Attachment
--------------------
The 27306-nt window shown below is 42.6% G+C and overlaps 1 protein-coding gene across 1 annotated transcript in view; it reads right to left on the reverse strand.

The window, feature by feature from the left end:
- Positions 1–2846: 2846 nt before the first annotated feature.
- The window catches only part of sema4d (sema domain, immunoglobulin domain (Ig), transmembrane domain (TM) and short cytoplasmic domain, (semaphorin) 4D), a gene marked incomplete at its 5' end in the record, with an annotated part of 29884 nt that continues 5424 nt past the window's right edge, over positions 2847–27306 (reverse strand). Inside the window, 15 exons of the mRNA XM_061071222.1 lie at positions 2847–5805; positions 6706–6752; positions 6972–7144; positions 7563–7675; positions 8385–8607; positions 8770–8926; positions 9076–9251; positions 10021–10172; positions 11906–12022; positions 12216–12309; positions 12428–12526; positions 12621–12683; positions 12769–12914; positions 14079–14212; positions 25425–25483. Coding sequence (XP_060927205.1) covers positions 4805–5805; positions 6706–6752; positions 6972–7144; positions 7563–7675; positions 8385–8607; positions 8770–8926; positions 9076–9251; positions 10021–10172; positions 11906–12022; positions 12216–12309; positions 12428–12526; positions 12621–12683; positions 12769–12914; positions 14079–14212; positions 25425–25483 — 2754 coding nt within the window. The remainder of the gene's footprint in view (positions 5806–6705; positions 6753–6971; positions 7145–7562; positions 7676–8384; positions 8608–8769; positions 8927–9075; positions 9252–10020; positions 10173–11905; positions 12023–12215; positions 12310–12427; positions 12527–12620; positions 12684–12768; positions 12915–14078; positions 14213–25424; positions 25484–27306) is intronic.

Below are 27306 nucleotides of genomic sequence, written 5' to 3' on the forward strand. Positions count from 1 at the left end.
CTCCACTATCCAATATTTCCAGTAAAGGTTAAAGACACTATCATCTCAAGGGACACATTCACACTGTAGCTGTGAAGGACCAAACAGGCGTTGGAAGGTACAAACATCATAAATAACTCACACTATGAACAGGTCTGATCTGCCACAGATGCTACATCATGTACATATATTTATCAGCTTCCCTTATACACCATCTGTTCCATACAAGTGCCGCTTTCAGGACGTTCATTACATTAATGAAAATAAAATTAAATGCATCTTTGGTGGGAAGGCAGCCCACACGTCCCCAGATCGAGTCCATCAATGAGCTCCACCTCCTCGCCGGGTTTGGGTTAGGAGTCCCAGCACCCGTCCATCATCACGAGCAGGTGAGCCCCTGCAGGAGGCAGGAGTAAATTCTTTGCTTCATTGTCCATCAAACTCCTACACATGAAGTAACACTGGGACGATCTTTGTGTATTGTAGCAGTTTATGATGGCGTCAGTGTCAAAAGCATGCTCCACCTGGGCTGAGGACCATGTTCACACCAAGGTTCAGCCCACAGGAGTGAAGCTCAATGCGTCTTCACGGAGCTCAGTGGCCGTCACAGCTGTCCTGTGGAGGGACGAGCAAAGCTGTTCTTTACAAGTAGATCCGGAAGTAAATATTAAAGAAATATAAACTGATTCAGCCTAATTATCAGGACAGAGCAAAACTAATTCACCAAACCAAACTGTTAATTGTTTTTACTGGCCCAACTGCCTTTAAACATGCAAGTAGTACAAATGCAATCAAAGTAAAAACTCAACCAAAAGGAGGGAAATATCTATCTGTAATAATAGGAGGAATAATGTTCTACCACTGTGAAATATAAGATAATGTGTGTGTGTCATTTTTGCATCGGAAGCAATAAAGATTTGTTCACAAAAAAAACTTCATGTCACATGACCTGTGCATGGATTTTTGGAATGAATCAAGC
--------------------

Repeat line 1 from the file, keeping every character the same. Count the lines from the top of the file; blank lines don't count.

The 27306-nt window shown below is 42.6% G+C and overlaps 1 protein-coding gene across 1 annotated transcript in view; it reads right to left on the reverse strand.